[1] In McDonald v. State, 448 So. 2d 460, 463 (Ala. Cr.App.1984), defense counsel argued at the trial level that the testimony objected to "does not go to the truth of any matter asserted." On appeal, however, the grounds for the objection was that the testimony was not admissible to "rebut proof of the witness's crimes" or to "rebut the witness's prior inconsistent statements." After noting that "only those grounds for objection presented to the trial court can serve as a basis for reversal of the court's action," this court reasoned, "Furthermore, appellant is bound by the grounds of objection specified at trial even though the evidence may have been inadmissible on different grounds." 448 So. 2d at 462-63.

[2] Also, without objection by defense counsel, the State's attorney had previously referred to the victim's assailant as "the defendant here in the yellow shirt" when posing additional questions to the young victim.

[3] It is significant to note that the photographic array was initially marked and presented to the court by the defense. (See footnote no. 8, post). After the jury had been struck, but prior to the trial of the case, defense counsel moved to suppress the victim's "out-of-court and in-court" identification of the appellant. Out of the presence of the jury, defense counsel argued that the identification procedure was "tainted," and, for this reason, that the victim's identification testimony should be suppressed. Defense counsel marked as "Defendant's Exhibit 1" the police photographs and argued that "the lighting, the focus in general would be more slanted for an individual to focus on the photograph of the [appellant]." In denying the motion to suppress, the trial court stated as follows:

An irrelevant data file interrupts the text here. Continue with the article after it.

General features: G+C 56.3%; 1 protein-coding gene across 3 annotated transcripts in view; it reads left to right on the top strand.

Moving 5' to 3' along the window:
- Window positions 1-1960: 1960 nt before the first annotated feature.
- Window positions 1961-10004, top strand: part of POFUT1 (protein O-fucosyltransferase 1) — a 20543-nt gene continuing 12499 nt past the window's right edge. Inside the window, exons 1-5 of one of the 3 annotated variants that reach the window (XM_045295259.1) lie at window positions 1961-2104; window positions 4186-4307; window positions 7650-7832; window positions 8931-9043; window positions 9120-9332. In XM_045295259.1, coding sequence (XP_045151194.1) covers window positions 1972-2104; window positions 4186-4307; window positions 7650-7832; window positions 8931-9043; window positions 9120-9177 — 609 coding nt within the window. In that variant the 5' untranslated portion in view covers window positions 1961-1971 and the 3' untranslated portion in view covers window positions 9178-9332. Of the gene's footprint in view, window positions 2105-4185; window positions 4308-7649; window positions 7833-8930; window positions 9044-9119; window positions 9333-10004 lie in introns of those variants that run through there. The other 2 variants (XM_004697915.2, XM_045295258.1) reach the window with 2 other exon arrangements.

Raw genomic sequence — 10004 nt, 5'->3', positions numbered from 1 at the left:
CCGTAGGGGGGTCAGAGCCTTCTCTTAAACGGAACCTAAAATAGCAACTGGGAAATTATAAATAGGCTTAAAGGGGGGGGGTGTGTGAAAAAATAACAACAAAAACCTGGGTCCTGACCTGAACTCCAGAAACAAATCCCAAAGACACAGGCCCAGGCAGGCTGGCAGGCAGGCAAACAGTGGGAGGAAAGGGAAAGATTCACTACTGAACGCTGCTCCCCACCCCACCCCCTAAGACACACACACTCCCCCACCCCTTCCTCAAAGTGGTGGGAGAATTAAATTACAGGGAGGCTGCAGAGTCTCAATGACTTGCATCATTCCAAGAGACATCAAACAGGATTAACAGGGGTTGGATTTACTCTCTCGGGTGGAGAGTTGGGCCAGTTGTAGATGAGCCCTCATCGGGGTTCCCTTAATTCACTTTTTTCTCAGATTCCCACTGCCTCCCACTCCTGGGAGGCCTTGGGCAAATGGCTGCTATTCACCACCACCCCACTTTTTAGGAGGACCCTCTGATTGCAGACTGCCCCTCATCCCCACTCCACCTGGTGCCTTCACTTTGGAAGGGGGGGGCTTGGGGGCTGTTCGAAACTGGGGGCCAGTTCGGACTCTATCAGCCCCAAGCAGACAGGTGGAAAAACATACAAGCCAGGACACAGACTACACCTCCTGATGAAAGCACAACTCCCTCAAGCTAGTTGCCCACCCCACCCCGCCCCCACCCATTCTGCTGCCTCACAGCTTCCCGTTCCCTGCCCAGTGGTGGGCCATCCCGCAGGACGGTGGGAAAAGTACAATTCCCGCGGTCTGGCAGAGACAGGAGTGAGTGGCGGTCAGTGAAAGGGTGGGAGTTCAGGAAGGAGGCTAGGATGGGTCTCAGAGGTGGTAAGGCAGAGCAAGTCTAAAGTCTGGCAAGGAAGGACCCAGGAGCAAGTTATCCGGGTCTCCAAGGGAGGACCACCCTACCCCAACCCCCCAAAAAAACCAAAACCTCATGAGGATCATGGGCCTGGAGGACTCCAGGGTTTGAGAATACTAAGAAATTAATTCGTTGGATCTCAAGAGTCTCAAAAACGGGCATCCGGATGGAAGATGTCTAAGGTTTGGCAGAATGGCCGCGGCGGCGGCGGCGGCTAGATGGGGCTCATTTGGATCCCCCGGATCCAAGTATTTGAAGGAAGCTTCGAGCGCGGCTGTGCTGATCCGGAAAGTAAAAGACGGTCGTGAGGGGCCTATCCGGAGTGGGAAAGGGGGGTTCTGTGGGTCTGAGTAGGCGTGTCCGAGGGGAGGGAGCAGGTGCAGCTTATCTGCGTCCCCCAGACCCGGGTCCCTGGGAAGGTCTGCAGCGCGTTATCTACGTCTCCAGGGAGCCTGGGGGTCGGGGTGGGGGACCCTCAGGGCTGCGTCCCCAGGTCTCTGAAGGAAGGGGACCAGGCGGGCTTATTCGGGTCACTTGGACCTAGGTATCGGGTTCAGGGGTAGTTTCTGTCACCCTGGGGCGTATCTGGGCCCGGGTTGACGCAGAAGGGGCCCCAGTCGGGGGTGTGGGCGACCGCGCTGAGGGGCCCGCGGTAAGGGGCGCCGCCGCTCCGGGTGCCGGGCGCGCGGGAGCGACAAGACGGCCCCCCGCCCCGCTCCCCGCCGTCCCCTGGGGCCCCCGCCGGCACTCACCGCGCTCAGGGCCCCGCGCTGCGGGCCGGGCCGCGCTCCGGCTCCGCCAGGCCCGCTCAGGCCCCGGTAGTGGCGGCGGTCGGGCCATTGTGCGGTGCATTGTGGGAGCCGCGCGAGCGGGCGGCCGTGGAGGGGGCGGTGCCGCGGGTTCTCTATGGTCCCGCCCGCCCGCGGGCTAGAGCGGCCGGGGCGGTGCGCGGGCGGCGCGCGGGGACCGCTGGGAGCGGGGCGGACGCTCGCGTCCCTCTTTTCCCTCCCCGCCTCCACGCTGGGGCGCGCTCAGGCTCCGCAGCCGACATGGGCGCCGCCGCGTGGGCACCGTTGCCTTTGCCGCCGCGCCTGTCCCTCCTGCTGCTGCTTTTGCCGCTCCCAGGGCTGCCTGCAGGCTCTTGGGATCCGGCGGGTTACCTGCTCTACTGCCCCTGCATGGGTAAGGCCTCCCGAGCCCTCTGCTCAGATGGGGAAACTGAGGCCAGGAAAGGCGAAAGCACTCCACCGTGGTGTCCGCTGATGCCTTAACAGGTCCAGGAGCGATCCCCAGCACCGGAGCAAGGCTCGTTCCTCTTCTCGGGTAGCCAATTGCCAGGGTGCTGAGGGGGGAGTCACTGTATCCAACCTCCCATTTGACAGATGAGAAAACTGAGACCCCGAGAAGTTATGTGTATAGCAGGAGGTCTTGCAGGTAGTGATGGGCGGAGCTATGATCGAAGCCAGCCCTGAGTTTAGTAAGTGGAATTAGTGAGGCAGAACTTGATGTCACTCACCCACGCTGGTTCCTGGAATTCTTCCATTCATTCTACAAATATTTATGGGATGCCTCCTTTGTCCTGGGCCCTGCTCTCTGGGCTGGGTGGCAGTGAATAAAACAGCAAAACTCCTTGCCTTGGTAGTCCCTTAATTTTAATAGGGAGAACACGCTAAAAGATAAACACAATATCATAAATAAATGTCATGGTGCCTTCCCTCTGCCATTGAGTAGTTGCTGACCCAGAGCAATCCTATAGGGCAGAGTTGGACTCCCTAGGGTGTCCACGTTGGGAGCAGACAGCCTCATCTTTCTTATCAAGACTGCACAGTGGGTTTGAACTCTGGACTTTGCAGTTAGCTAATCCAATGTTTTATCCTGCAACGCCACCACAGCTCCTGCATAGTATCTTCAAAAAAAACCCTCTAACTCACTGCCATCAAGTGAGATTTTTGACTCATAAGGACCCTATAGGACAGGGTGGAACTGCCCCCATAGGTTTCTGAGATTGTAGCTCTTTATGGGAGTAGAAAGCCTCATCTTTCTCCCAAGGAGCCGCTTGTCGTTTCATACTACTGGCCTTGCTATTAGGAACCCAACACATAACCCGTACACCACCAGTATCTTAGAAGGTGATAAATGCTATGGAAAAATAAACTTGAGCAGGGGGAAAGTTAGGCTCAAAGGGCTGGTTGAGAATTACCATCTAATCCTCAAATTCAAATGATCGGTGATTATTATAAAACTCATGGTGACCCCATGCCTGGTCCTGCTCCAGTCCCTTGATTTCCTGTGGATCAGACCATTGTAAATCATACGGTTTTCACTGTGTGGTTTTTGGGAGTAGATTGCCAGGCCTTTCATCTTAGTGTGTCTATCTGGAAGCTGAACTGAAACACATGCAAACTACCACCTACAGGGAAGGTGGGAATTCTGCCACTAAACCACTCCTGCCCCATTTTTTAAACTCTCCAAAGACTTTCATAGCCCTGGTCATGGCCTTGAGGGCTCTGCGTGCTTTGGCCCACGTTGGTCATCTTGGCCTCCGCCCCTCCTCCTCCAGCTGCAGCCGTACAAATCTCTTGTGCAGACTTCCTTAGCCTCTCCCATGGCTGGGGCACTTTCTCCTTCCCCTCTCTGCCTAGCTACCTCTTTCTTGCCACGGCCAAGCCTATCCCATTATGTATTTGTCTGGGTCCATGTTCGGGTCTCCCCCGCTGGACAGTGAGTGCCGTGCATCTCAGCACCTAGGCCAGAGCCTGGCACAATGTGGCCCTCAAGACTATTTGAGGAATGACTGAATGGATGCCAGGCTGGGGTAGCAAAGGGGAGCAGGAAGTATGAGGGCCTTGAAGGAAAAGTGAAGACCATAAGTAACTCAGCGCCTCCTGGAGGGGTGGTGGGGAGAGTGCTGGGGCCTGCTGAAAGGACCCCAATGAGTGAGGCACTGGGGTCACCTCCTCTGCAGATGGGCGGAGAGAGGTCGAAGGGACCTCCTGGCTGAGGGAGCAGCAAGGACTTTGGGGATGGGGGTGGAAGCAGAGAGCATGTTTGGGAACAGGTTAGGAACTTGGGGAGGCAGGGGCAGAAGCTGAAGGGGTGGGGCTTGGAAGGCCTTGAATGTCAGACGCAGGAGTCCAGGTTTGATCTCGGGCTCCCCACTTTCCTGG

"I have reviewed the seven photographs marked Defendant's Exhibit 1 and they all appear to be fairly similar in appearance, all approximately the same age. I don't see anything unusual or outstanding that would identify any one of the individuals in the photographs."

After taking exception to the trial court's ruling, defense counsel requested that the "photographs be attached for inclusion in the record for purposes of this motion." The defense exhibit was subsequently offered into evidence by the State, over objection of defense counsel.

[4] By the time the motion to admit the defense exhibit into evidence was made by the State, the victim had already testified, without objection, about the use of the photographs at the police station to aid her in the identification of the appellant as her assailant. Additionally, the police officer who questioned the victim at police headquarters also testified, without objection, about the identification procedure. The State had also established a proper predicate, or foundation, for the introduction of the exhibit into evidence.

[5] Additional objections which the appellant now raises (arguing that there was improper corroboration and "order of proof"), were also not presented at the trial level and thus have been waived for purposes of appellate review. "Because the specific ground raised at trial waived all other grounds, the issue raised on appeal was not properly preserved for our review." Williams v. State, 453 So. 2d 367, 370 (Ala.Cr. App.1984).